Cluster tunes in to the dawn chorus
09 Aug 2001The vacuum of space is hardly a suitable habitat for birds, but someone tuning in to the signals detected by the Wide Band Data (WBD) experiment on ESA's Cluster spacecraft might be forgiven for thinking that this was not the case.
During the first few months of Cluster operations, WBD scientists have been analysing radio signals which consist of narrowband tones that rise in frequency over a period of a few seconds. This 'dawn chorus' resembles the sound of a rookery heard from a distance and is thought to be generated by high-energy electrons (atomic particles that have a negative electric charge) trapped in the Earth's radiation belts.
Although these bird-like squawking signals have been studied for several decades, scientists still know very little about how the electrons are accelerated and how the dawn chorus itself is created. Even with Cluster, there are few opportunities to observe the intense, but localised outbursts.
"The chorus is detected most on the Earth's morning side, but it's not clear why," said Craig Kletzing of the University of Iowa, a co-investigator on the WBD team.
"It appears to be generated at the magnetic equator, and it usually occurs just outside the region of near-Earth space known as the plasmasphere (*)," he said. "However, on most of their close orbital passes around the Earth, the four Cluster spacecraft are travelling inside the plasmasphere when they cross the magnetic equator."
Fortunately, although the outer edge of the plasmasphere is typically around 26 000 - 32 000 km above the Earth, it does move inward during periods of strong magnetic activity caused by gusts in the solar wind. At such times, Cluster has a good chance of detecting the chorus.
"We have succeeded in seeing chorus activity with multiple spacecraft on several occasions," said Kletzing. "For example, on 27 November 2000, real-time WBD data were received from three Cluster spacecraft for 38 minutes. Strong chorus emissions from about 5 to 8 kHz were detected during the entire interval around the magnetic equator crossing."
"Since the signals radiate out in a cone from the source region, we can use the Cluster spacecraft to study how the radio waves spread from this region to different locations," he explained.
"Just like two cars that start from the same place on a grid but travel at different speeds, so waves of a given frequency move further and further apart with distance," said Kletzing. "Near their source, the radio waves are close together, so we can tie down their origin quite well if the Cluster spacecraft are also very close together - less than 200 km apart."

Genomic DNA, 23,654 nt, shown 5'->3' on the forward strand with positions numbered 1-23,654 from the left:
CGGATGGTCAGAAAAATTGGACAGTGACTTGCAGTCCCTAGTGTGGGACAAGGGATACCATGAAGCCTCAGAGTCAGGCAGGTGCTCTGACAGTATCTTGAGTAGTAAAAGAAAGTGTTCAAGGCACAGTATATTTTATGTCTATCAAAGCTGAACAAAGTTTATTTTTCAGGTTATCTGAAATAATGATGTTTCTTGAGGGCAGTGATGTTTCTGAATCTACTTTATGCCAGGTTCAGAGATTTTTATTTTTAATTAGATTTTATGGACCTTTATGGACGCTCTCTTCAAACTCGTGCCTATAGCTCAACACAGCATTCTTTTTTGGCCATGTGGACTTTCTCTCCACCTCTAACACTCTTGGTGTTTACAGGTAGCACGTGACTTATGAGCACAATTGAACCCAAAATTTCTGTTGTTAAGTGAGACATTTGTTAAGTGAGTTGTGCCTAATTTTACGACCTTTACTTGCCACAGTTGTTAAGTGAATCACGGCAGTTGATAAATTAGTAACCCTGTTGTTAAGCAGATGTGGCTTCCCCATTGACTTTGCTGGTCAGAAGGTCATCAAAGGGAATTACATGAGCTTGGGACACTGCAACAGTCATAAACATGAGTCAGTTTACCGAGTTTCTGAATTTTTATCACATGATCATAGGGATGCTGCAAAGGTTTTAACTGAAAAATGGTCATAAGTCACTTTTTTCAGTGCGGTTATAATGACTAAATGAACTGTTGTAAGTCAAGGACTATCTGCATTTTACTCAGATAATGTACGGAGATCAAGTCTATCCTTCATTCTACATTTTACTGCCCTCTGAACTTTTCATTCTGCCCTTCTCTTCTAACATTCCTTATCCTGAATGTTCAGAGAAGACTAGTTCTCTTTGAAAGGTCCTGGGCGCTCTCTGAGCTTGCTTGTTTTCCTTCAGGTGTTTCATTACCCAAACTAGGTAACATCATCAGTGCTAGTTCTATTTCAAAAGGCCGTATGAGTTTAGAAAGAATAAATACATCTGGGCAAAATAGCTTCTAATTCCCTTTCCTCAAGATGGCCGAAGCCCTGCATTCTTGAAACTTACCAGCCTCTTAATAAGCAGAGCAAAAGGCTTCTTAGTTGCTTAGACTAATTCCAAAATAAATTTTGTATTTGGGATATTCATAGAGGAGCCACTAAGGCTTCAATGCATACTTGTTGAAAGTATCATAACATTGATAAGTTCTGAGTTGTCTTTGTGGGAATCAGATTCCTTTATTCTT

"By measuring the tiny differences in the arrival times of the signals at each spacecraft - usually of the order of 10 to 20 milliseconds - we can calculate the direction of movement of the waves and the distance between them," he said. "The largest separation we have seen with Cluster is around 600 km."
"The Cluster data have confirmed that the chorus begins at the magnetic equator and that the waves move in opposite directions either side of the magnetic equator," he added. "However, there are still some mysteries concerning the behaviour of these chorus wave packets that we will continue to study with Cluster."
The dawn chorus is just one example of the natural phenomena that are being studied in unprecedented detail with the aid of the four Cluster spacecraft. Over the next year and a half, WBD and other instruments on Cluster will revolutionise our knowledge of the physical processes taking place in the inner reaches of the magnetosphere - the magnetic bubble that surrounds our Earth.
"These studies will enable us to learn more about how radio waves propagate and how they are affected by conditions in space," said Kletzing. "The more we understand about how radio waves behave in any kind of plasma or electrified gas, the better we will be able to understand the physics behind future applications of radio technology."
(*) The plasmasphere is a doughnut-shaped region above the Earth's magnetic equator. It is distinguished by a relatively high density of plasma-electrons and protons.
For further information contact:
Dr Craig Kletzing
Dr Philippe Escoubet